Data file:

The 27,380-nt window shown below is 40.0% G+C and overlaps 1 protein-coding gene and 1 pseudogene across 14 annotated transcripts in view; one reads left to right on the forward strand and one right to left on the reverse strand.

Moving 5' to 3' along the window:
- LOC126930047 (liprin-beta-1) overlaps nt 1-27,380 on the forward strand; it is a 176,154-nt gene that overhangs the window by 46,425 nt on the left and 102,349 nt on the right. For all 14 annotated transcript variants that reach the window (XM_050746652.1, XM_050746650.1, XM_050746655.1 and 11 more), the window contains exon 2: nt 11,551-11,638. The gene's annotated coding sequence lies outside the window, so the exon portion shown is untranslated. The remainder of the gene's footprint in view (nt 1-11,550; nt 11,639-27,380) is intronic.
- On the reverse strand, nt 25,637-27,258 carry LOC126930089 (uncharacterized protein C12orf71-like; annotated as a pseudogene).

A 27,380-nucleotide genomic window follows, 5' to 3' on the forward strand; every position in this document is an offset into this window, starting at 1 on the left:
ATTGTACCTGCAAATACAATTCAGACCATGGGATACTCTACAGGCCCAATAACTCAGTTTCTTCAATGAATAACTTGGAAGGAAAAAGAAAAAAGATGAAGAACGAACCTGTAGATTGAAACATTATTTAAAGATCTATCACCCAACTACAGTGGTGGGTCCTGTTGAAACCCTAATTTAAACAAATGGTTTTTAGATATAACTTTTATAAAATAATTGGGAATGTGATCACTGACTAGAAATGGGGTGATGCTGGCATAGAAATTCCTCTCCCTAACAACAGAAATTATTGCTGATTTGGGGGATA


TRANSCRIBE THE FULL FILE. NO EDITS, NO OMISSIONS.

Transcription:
The 27,380-nt window shown below is 40.0% G+C and overlaps 1 protein-coding gene and 1 pseudogene across 14 annotated transcripts in view; one reads left to right on the forward strand and one right to left on the reverse strand.

Moving 5' to 3' along the window:
- LOC126930047 (liprin-beta-1) overlaps nt 1-27,380 on the forward strand; it is a 176,154-nt gene that overhangs the window by 46,425 nt on the left and 102,349 nt on the right. For all 14 annotated transcript variants that reach the window (XM_050746652.1, XM_050746650.1, XM_050746655.1 and 11 more), the window contains exon 2: nt 11,551-11,638. The gene's annotated coding sequence lies outside the window, so the exon portion shown is untranslated. The remainder of the gene's footprint in view (nt 1-11,550; nt 11,639-27,380) is intronic.
- On the reverse strand, nt 25,637-27,258 carry LOC126930089 (uncharacterized protein C12orf71-like; annotated as a pseudogene).

A 27,380-nucleotide genomic window follows, 5' to 3' on the forward strand; every position in this document is an offset into this window, starting at 1 on the left:
ATTGTACCTGCAAATACAATTCAGACCATGGGATACTCTACAGGCCCAATAACTCAGTTTCTTCAATGAATAACTTGGAAGGAAAAAGAAAAAAGATGAAGAACGAACCTGTAGATTGAAACATTATTTAAAGATCTATCACCCAACTACAGTGGTGGGTCCTGTTGAAACCCTAATTTAAACAAATGGTTTTTAGATATAACTTTTATAAAATAATTGGGAATGTGATCACTGACTAGAAATGGGGTGATGCTGGCATAGAAATTCCTCTCCCTAACAACAGAAATTATTGCTGATTTGGGGGATA